Nigeria Elections
A man holds a banner campaigning for All Progressives Congress (APC) presidential and vice presidential candidates Muhammadu Buhari and Yemi Osinbajo during a street procession billed as "March for Change" in Lagos, Nigeria, March 7, 2015. Reuters

The actions of Nigerian street gangs known as “Area Boys” have ratcheted up tensions in the West African nation ahead of its March 28 general elections, particularly in Lagos, its most populous city, Agence France-Presse reports. The street gangs, which target political rallies at the behest of whoever is willing to pay the most money, have contributed to a rash of “election-related violence” that caused 60 violent altercations and 58 deaths from December to January, according to Nigeria’s human rights commission.

The “Area Boys” rarely pay allegiance to either incumbent Nigerian President Goodluck Jonathan’s Peoples Democratic Party or opponent and former military governor Muhammadu Buhari’s All Progressives Congress Party. “There [are] too many young men hanging around, waiting for some action. All you have to do is go and meet them and pay them and they will do what you want,” said Adewale Maja-Pearce, a writer in Lagos, according to AFP. “You can’t blame the youths … They want to eat.”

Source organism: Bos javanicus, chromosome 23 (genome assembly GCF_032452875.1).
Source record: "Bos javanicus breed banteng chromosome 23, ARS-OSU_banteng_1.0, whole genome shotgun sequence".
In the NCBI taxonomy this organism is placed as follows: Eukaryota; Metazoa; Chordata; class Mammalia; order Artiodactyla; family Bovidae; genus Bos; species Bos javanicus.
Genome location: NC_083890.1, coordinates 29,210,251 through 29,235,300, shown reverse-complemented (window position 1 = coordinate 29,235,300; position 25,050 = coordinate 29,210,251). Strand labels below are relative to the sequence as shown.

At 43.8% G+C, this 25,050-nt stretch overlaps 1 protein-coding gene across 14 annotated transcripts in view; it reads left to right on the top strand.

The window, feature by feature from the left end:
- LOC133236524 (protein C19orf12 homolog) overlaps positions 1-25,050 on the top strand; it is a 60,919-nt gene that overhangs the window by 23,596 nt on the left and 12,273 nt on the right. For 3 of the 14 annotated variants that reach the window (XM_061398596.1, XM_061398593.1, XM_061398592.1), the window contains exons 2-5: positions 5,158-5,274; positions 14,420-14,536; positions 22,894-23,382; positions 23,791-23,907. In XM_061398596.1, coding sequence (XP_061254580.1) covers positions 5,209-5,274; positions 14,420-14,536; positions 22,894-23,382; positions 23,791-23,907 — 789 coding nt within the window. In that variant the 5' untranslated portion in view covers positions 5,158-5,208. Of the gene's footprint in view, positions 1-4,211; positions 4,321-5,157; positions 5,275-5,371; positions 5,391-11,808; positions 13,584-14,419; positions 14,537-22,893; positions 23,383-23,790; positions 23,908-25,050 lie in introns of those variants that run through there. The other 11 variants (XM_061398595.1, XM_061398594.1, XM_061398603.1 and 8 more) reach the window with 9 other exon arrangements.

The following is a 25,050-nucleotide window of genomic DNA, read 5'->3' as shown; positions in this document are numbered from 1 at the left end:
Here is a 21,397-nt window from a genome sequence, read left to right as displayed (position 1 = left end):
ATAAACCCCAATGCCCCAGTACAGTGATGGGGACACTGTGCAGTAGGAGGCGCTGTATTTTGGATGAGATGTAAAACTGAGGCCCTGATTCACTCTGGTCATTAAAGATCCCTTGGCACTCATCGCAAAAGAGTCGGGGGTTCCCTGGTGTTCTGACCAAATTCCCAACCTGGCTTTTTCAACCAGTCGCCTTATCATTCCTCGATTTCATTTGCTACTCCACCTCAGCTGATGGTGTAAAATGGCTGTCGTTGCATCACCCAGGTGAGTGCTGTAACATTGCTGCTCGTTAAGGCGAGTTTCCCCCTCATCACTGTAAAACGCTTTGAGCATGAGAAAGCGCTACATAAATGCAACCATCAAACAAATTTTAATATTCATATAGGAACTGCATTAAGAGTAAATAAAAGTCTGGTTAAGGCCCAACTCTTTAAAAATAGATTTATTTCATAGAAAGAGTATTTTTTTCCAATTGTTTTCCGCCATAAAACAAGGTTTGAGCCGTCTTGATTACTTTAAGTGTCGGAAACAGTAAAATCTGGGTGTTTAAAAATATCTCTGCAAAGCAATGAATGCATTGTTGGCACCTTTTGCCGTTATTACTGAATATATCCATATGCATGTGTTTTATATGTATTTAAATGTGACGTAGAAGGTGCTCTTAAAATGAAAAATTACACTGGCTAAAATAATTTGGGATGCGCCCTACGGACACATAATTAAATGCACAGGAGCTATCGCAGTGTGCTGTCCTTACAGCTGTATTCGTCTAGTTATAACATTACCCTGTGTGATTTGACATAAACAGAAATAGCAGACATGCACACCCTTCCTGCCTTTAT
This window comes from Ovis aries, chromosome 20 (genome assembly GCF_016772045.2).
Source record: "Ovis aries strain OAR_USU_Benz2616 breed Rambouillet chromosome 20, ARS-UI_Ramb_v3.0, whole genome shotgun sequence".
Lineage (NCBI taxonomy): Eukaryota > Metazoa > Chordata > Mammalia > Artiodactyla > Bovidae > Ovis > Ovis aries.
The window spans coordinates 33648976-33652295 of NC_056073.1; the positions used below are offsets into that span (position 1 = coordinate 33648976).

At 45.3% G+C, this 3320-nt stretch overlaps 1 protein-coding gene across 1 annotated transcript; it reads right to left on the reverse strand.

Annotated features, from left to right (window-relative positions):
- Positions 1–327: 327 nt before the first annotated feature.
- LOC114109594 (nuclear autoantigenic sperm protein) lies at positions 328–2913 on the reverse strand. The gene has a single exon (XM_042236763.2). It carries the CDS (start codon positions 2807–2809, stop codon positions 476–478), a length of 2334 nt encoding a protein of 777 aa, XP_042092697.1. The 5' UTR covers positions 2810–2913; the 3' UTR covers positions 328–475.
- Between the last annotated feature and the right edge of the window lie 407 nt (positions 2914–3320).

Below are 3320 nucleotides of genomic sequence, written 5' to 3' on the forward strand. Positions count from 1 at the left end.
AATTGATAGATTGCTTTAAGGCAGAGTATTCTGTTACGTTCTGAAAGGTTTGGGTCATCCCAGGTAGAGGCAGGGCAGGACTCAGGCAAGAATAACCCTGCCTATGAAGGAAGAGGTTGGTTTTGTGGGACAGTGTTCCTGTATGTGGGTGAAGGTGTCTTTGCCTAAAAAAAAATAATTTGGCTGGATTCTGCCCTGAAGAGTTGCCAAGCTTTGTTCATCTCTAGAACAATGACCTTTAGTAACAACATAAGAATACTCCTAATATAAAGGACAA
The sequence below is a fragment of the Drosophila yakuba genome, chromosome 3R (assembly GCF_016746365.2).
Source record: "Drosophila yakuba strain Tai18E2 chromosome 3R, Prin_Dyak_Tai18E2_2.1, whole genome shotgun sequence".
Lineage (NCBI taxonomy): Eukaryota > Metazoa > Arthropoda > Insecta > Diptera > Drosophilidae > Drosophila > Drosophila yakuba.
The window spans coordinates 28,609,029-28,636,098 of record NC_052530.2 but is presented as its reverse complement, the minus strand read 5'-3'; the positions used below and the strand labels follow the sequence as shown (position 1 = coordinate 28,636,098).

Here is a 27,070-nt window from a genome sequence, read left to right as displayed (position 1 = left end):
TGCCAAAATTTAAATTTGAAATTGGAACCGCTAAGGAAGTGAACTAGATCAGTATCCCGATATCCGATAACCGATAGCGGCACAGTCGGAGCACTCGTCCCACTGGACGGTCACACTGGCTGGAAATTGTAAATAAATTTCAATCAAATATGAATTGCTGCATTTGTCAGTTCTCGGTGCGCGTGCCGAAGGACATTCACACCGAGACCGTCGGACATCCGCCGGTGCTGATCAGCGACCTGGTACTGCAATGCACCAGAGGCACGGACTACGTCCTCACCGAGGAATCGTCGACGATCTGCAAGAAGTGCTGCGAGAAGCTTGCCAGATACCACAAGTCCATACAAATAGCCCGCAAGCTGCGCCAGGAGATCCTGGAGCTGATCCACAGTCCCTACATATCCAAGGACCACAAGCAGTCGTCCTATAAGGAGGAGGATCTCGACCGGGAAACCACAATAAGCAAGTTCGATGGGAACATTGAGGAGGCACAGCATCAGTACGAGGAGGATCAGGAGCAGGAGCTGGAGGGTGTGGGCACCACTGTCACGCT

The effort to combat Boko Haram, the Islamist militant group responsible for the deaths and kidnappings of thousands of Nigerians in recent years, remains the central issue in this month’s general election, as both Jonathan and Buhari attempt to convince the masses they are the better choice to ensure Nigeria’s security.

The PDP has won every Nigerian presidential election since 1998, when military rule came to an end. But this month’s election is expected to be highly competitive. The vote was initially scheduled to occur on Feb. 14, but was postponed until March 28 over concerns that Boko Haram would target civilian voters and to allow government officials to distribute more voter identification cards to eligible citizens, according to AFP. Critics rejected the notion of security concerns and accused Jonathan of postponing the election in a desperate bid to maintain power, according to the Guardian.

Nigerian elections have erupted in violence before. More than 1,000 people were killed in rioting after voting in 2011. But Nigeria’s human rights commission said it’s rare for violence to occur before elections take place.